The FDA has issued a clinical hold for 2seventy bio’s Phase I trial of its experimental CAR T cell therapy for acute myeloid leukemia, the company announced Monday with its second-quarter earnings. The regulatory move comes after the company’s partner Seattle Children’s in June paused the trial following the death of a patient in the trial—the first child to receive the second dose level of the treatment.

In the past couple months, 2seventy and Seattle Children’s, the hospital conducting the trial, have been investigating the incident, the company said in its press release.

“This investigation provided insights into the potential pathobiology of this toxicity which led to several study protocol changes, which the team believes may mitigate this toxicity and allow for the continuation of the PLAT-08 study. 2seventy bio and Seattle Children’s will continue to work with FDA to provide the root cause analysis and proposed changes for the clinical study. Based on upcoming discussions with FDA, 2seventy bio and Seattle Children’s plan to amend the study accordingly and resume this study as soon as possible.”

2seventy bio’s CAR-T Trial Halted After Pediatric Death

On Wednesday, 2seventy bio announced its partner, Seattle Children’s, paused a Phase I CAR T-cell therapy trial for pediatric acute myeloid leukemia after a patient death.

The child was the first to receive the second dose level of 2seventy’s investigational drug-regulated CAR T-cell treatment. The therapy utilizes the company’s DARIC technology to enable “on-demand” control of the engineered T-cell responses. The Phase I trial is the first-in-human study of the DARIC T cell platform.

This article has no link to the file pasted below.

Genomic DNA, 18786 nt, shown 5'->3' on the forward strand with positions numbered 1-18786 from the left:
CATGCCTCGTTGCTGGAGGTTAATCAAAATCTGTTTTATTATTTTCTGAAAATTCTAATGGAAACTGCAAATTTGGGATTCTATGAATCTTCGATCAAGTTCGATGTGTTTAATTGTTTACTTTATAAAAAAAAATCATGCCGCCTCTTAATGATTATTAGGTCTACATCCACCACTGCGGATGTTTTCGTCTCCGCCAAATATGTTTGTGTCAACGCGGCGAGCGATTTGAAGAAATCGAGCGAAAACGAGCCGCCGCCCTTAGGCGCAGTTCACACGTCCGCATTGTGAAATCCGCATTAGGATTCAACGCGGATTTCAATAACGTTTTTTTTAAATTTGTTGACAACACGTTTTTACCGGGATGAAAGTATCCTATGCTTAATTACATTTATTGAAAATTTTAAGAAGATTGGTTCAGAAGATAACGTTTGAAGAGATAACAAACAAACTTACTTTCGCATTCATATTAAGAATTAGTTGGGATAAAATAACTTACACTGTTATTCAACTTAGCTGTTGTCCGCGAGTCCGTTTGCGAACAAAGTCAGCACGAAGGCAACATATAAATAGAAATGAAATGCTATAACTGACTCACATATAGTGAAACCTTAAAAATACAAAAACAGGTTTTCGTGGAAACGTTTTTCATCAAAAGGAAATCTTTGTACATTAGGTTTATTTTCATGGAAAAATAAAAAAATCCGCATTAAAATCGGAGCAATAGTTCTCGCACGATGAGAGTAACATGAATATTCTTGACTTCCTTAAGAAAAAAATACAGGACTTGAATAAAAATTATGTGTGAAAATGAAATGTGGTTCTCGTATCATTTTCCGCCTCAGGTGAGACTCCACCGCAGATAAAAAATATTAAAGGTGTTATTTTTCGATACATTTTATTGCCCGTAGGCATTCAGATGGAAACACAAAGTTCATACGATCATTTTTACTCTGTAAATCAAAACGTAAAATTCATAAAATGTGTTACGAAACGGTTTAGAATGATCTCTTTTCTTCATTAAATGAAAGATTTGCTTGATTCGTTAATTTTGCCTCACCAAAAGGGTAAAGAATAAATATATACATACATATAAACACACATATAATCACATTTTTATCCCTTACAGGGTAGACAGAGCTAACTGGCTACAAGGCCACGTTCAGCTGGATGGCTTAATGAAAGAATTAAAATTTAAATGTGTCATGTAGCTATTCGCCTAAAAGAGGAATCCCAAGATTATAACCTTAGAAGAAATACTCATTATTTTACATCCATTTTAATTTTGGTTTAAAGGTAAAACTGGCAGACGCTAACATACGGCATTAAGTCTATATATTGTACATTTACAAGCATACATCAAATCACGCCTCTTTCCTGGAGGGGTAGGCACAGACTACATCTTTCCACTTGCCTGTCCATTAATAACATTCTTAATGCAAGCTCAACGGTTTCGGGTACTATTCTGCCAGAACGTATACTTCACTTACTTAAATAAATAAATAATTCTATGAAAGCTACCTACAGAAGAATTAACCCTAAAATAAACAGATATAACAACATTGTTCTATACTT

The root cause of the Grade 5 (fatal) event is under investigation, and 2seventy is in communication with FDA. At the same time, the company assesses the data surrounding the serious adverse event and the “potential next steps for the study,” CMO Steve Bernstein said in a statement. The trial was slated to enroll 18 patients with a primary completion date of February 2024.

While CAR T-cell therapies have had clinical success in blood cancers, the therapies also come with a fair share of risks. CRISPR Therapeutics lost a patient after being treated with its one-time CAR T therapy CTX110 in 2020. Since then, the company has released positive trial data for patients with relapsed or refractory CD19+ B-cell malignancies and initiated a Phase II study.

After two patients in a solid tumor trial died, Tmunity Therapeutics halted the development of its PSMA-specific, TGFβ-resistant cell therapy to treat prostate cancer in 2021. The patients died from a known side effect of CAR-T therapy—immune effector cell-associated neurotoxicity syndrome (ICANS). Kite Pharma has since scooped up Tmunity, leaving out the failed therapy from the acquired pipeline.

Last fall, Celyad Oncology stopped the development of its CAR T-cell therapy after two patient deaths. The FDA had lifted its clinical hold after five months, but the company chose to drop the program after a strategic review due to the costs and delays associated with the temporary hold.

Having spun out from bluebird bio, 2seventy already has one commercialized CAR-T cell therapy. Partnered with Bristol Myers Squibb, Abecma was the first T-cell therapy for multiple myeloma. Currently approved for patients who have failed at least four prior lines of treatment, recent data for the BCMA CAR-T cell therapy have the companies gunning for FDA approval for earlier treatment in this patient population.

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